Following the 2016 presidential election, UW Political Science Professor Christopher S. Parker discussed the question why Trump won in an article published on The Conversation website.
After noting that Trump now faces “a country whose division is exceeded only by Civil War-era America,” Professor Parker criticized the “conventional account” of how Trump succeeded, which contends that he got elected based on the support of the white working class driven by economic anxiety. Contrary to this account, “Hillary Clinton actually beat Trump among poor and working-class voters: 52 percent to 41 percent,” Parker notes. Instead Trump surpassed Clinton among the white middle and upper class. So the question is why did the more educated white middle and upper class support Trump even though their higher levels of education should lead to higher levels of support for tolerance and democratic values. Parker argues:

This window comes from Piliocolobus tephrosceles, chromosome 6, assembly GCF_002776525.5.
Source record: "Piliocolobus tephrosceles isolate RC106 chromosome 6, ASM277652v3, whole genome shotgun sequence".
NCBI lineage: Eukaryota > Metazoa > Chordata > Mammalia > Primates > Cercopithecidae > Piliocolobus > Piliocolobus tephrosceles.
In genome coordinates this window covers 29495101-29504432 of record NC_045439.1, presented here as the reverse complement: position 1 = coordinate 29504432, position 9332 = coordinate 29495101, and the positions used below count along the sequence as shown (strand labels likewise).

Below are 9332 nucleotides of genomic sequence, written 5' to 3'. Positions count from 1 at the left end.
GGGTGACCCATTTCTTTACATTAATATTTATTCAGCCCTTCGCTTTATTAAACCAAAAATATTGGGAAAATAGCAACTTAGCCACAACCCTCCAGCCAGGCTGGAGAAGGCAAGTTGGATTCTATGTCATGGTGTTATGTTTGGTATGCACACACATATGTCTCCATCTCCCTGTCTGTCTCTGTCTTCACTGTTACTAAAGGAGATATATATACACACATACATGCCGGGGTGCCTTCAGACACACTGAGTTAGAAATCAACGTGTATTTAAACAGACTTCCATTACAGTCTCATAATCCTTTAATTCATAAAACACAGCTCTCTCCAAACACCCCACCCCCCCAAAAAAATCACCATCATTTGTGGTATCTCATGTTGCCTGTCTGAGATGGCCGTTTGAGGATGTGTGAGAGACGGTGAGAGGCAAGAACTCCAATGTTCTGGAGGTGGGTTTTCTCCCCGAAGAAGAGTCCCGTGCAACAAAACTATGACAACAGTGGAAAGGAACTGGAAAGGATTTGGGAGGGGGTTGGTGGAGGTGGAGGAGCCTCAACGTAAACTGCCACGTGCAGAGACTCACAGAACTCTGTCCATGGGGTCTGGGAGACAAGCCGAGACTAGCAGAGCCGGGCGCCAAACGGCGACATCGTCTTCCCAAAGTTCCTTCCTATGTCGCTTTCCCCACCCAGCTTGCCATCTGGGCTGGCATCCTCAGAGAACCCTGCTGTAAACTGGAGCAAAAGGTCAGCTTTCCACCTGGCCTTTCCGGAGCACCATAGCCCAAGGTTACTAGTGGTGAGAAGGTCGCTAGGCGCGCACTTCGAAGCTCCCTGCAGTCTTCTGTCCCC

“My reading of history suggests that the boundaries of American identity intersect with whiteness, patriarchy, xenophobia and homophobia. This means that anyone, any group that falls outside of such a definition of American identity, is considered beyond the political community; they’re aliens.
Rapid social change, which poses a threat to this truncated version of American identity, activates anxiety and anger on the part of those who lay claim to this identity. The America with which they’ve become familiar is changing too fast.”
Furthermore, Parker points out that this has happened before. For example, the “growth of the Ku Klux Klan in the 1920s and the John Birch Society in the 1960s” were also backlashes to rapid social change. And even more recently we saw the emergence of the Tea Party movement following the election of Barack Obama. Parker concludes the article with what he sees as the silver lining of the election of Trump.
The article entitled “The real reason Trump won: White fright” (https://theconversation.com/the-real-reason-trump-won-white-fright-67899) appeared on The Conversation website on November 17, 2016. The Conversation “is an independent source of news and views from the academic and research community” that launched in October 2014.